Parks and friends groups must consider how to make people aware of their planned
giving program, which planned giving opportunities to promote and to whom appeals
should be directed. It is unrealistic for friends groups developing a planned giving
program to begin by introducing every available planned giving instrument. Many
groups choose instead to develop their program on a piecemeal basis, starting with basic
instruments -- bequests, retirement plan designations, and life insurance designations.
Irrevocable arrangements such as charitable gift annuities and charitable remainder trusts
can be introduced as the program becomes more established and the organization builds
its capacity to manage its planned giving program. If a friends group is unable to respond
to inquires about the more technical instruments such as a charitable remainder trust, it is
best not to market it as a planned giving option.
A particular giving method might be to market to the entire constituency, while other
methods might be better marketed to a narrow segment of your group's constituency.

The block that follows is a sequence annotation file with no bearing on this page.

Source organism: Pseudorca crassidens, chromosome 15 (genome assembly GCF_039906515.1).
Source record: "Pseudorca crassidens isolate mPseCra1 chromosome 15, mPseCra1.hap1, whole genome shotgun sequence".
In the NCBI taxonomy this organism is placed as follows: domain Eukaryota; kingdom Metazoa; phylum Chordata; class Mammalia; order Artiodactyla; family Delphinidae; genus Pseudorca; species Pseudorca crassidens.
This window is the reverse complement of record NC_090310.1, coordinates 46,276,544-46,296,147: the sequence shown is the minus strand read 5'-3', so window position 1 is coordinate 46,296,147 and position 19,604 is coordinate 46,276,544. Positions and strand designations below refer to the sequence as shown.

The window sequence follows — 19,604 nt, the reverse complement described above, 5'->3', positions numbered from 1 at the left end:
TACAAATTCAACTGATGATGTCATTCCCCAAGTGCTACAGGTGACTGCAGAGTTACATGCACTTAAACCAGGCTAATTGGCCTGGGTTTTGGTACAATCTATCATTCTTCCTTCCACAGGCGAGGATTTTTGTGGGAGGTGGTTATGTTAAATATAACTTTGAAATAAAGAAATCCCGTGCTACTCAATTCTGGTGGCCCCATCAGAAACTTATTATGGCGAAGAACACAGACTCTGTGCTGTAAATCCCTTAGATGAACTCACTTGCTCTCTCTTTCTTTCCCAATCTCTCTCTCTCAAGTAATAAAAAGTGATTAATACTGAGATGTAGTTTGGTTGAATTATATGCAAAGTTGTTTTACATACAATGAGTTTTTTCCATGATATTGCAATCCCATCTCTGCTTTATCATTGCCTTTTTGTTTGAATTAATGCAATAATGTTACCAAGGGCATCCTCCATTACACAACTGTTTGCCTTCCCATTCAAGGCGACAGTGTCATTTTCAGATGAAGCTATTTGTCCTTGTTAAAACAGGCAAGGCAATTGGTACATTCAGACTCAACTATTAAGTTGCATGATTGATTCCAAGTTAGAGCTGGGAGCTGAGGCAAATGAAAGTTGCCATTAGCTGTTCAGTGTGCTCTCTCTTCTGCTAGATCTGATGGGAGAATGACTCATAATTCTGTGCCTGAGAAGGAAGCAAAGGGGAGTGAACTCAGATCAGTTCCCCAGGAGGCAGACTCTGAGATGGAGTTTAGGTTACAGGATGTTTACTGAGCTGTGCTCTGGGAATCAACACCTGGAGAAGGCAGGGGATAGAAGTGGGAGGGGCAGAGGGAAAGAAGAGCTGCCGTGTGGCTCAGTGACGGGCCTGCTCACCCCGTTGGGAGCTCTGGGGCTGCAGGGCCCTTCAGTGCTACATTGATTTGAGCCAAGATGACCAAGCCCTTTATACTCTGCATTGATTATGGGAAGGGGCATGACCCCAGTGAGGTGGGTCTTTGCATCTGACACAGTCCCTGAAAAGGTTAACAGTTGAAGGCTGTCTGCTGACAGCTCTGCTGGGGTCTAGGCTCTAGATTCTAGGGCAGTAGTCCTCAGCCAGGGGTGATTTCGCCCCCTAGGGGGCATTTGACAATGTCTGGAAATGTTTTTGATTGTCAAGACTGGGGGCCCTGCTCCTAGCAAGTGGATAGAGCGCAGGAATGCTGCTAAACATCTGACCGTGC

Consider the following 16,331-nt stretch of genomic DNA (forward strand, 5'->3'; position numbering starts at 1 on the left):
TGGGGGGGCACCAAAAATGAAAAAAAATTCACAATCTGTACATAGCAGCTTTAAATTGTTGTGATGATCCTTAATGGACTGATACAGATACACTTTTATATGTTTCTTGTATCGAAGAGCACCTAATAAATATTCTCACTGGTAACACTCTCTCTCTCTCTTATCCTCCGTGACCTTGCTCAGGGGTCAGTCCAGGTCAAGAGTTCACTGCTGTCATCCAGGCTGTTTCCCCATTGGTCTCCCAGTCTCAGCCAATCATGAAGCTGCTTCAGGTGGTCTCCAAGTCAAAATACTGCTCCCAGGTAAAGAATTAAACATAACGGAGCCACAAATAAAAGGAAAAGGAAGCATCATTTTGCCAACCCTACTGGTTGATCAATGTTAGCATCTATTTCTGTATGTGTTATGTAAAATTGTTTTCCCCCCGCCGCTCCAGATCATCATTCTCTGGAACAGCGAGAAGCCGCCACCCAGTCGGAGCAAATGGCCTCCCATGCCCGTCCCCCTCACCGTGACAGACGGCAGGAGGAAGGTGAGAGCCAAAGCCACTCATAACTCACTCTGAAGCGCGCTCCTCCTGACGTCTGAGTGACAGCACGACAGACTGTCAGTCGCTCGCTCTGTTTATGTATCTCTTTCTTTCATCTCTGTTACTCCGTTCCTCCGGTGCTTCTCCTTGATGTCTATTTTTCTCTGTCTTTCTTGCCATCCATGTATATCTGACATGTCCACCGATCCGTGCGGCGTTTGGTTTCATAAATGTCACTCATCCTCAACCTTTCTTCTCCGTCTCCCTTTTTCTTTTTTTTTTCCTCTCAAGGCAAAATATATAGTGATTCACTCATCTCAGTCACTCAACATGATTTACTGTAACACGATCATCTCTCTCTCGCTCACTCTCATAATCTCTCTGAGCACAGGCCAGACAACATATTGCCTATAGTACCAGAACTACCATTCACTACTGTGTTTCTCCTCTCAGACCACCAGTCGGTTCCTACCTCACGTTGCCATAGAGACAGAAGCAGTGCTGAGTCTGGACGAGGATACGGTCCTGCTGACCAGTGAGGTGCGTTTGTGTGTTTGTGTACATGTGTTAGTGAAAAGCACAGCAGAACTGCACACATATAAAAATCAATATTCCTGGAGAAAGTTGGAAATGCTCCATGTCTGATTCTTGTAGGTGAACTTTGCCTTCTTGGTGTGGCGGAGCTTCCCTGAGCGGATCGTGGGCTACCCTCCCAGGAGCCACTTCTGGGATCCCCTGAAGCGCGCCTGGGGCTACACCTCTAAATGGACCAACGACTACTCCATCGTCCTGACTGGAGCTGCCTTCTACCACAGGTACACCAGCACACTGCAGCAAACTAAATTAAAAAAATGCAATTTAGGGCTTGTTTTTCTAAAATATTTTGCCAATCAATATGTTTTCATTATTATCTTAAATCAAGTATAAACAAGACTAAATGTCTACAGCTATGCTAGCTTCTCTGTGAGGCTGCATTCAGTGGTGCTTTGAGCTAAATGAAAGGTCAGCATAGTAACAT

Age, family situation (e.g. living spouse, children, grandchildren), prior giving history,
income levels, and involvement with your friends group are some factors to consider
when determining which gift opportunities will be marketed to a particular donor.
A planned giving marketing program should educate and inform your constituency about
giving opportunities that can address their philanthropic and financial objectives.
Communicate with your constituency that planned giving is a means of looking to the
future to address long term goals and objectives. Donors may prefer to direct their
planned gifts for endowment purposes rather than to support current operating expenses
so be prepared to discuss with donors available endowment opportunities.
Planned giving programs can be marketed by:
- Featuring Planned Gifts to the Park on Your Park and Friends Group
Websites - List the category of Planned Gifts. Feature several past and recent
planned gifts to the park with a short profile of the type of gift/planned giving
instrument that was selected, the donor and their motivation, the difference the
gift has/is making in the park. Stick to more universal types of planned gifts and